* This is true globally, unless you have local superficial geology that intensifies shaking. Mexico City is located in a sediment-filled basin that amplifies ANY surface waves that go anywhere nearby.

Comment Re:Well, as long as we're talking catastrophe (Score 2, Informative) 457

The Yellowstone Caldera is not related to the subduction melt. Mount Saint Helens, Mount Rainier, and the rest of that volcanic chain are related, but plates shifting about in an earthquake doesn't increase or decrease rates of melting.

A bit off topic, but a fun bit of trivia: oceanic plates produce non-violent volcanoes (like Hawaii), continental plates produce highly violent volcanoes (like Yellowstone, although most are very very very small), and ocean melt passing through continental plate produce intermediate volcanoes (like Mount Saint Helens) which are technically less violent than purely andesitic volcanoes, but have larger volumes of magma so are the most destructive. (For the chemistry nerds, it has to do with percent-silica & trapped gas).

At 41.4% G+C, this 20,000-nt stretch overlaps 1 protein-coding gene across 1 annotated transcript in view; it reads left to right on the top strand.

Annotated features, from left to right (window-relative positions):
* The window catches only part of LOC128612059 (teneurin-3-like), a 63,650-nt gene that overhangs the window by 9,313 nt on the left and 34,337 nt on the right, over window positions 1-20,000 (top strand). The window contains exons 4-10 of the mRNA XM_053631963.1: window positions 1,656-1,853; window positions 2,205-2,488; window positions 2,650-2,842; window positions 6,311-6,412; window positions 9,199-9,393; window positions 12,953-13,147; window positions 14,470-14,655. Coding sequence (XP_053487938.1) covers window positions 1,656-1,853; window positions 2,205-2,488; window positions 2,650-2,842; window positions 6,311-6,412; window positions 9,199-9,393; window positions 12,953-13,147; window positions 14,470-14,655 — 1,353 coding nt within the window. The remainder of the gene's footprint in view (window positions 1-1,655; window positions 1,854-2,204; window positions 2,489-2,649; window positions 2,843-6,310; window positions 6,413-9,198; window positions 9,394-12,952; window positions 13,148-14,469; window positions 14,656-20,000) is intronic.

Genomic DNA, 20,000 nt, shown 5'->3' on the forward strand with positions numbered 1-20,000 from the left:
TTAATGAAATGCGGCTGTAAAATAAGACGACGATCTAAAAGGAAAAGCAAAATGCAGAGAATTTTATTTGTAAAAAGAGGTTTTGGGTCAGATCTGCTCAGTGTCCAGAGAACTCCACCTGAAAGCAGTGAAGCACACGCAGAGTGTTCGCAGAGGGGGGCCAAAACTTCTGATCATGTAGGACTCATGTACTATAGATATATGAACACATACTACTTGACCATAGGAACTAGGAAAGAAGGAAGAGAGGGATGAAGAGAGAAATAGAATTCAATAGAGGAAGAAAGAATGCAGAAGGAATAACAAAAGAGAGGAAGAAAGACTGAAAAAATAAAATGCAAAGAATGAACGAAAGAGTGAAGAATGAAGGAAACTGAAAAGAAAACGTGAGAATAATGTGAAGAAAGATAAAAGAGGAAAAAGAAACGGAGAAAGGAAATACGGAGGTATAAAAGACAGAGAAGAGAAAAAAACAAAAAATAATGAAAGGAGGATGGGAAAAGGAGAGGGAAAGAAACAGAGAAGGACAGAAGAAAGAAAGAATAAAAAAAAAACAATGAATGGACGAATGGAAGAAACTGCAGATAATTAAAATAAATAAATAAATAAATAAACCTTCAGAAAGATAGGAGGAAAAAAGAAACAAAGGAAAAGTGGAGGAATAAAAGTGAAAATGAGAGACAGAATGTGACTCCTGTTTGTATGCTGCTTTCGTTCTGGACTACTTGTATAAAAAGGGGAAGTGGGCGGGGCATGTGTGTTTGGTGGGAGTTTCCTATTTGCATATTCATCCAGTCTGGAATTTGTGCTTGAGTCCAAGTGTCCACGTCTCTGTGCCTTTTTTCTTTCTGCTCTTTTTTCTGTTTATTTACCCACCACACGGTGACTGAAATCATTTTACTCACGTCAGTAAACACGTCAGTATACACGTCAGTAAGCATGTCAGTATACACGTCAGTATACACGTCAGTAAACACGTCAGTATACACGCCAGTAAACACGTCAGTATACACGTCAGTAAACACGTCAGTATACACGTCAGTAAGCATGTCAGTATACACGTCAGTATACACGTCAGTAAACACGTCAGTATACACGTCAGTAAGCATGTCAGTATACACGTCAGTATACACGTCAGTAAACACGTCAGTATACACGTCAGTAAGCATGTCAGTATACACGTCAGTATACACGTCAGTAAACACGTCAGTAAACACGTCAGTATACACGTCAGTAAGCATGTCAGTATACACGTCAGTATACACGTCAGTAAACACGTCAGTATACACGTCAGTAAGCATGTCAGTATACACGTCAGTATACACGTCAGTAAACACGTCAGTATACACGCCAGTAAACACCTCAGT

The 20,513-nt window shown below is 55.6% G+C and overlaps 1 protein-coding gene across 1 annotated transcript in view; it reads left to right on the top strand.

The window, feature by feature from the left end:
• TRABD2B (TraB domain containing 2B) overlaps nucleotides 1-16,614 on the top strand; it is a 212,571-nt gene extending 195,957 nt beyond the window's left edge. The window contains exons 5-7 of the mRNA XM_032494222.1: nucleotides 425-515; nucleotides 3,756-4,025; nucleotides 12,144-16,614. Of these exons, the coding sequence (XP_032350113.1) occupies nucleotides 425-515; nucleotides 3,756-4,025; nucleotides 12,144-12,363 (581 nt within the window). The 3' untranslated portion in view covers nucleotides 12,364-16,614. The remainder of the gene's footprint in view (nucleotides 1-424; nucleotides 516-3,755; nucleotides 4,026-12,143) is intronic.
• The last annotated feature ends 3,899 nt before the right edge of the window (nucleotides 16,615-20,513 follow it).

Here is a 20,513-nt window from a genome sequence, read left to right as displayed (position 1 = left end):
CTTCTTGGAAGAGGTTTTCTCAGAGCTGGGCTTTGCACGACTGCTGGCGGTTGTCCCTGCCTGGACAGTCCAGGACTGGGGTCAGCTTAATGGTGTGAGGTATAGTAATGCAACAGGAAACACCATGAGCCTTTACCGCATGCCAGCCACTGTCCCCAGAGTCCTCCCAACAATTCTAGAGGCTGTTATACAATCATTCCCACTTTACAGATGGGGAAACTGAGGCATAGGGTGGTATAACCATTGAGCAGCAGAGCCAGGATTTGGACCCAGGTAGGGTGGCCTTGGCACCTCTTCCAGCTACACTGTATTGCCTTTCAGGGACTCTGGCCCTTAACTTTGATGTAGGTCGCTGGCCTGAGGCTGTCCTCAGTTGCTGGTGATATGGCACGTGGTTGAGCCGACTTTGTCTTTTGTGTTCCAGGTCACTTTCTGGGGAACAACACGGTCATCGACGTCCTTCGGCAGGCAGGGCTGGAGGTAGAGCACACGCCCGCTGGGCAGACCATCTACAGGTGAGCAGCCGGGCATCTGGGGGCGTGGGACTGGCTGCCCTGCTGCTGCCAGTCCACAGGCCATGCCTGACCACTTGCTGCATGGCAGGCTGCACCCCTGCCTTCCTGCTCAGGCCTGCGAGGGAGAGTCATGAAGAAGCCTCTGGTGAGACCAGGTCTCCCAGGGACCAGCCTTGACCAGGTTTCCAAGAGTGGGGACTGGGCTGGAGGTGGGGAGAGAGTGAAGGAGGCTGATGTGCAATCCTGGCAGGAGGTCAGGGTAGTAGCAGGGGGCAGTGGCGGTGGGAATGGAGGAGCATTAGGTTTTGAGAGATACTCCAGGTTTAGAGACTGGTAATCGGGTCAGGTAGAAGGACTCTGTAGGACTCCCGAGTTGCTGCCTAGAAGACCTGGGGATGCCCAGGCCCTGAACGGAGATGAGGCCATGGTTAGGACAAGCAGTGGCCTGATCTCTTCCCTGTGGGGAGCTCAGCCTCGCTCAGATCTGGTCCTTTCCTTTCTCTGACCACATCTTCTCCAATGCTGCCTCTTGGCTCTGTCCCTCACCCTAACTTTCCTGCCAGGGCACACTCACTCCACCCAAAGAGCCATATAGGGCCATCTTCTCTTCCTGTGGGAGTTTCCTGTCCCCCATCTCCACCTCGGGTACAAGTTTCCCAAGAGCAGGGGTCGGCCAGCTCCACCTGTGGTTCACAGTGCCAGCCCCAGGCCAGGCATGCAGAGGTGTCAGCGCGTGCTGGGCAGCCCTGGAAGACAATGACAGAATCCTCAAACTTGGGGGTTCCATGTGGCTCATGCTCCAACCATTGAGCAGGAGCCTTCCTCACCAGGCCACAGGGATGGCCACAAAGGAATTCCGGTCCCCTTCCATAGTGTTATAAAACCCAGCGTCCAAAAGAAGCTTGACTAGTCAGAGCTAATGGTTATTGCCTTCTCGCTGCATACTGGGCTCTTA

Comment Re:And... (Score 2, Informative) 457

A few factual corrections, although I agree with the tone.

The earthquake building code for the United States is the same throughout the country, but it zones the country by expected earthquake risk. California is in a high-risk zone, but so are several other locations in the country. BC, California, and Japan all have fairly comparable building codes. So yes, California's code is very, very good. But it's not, technically speaking, "the best."

Next, California has relatively small translational earthquakes caused by the plates rubbing past each other. This leads to intensely focused, fairly shallow earthquakes, similar to that experienced by Haiti. It's common for one city to be hit hard (LA during the Northridge Quake, SF in '89...) and the surrounding region to be pretty much unaffected.

The Pacific North West and Chile have subduction earthquakes, also called megaquakes because of their incredible magnitudes. These earthquakes are caused by one plate subducting under another, and lead to deep earthquakes with less-intense shaking felt over a larger area. They are also commonly associated with tsunami-generation because of underwater vertical displacement (Sumatra was another subduction quake).

Geologically, the regions you're comparing have very different causes for earthquakes, very different types of shaking felt at the surface, and different impacts on the rest of the rest of the world.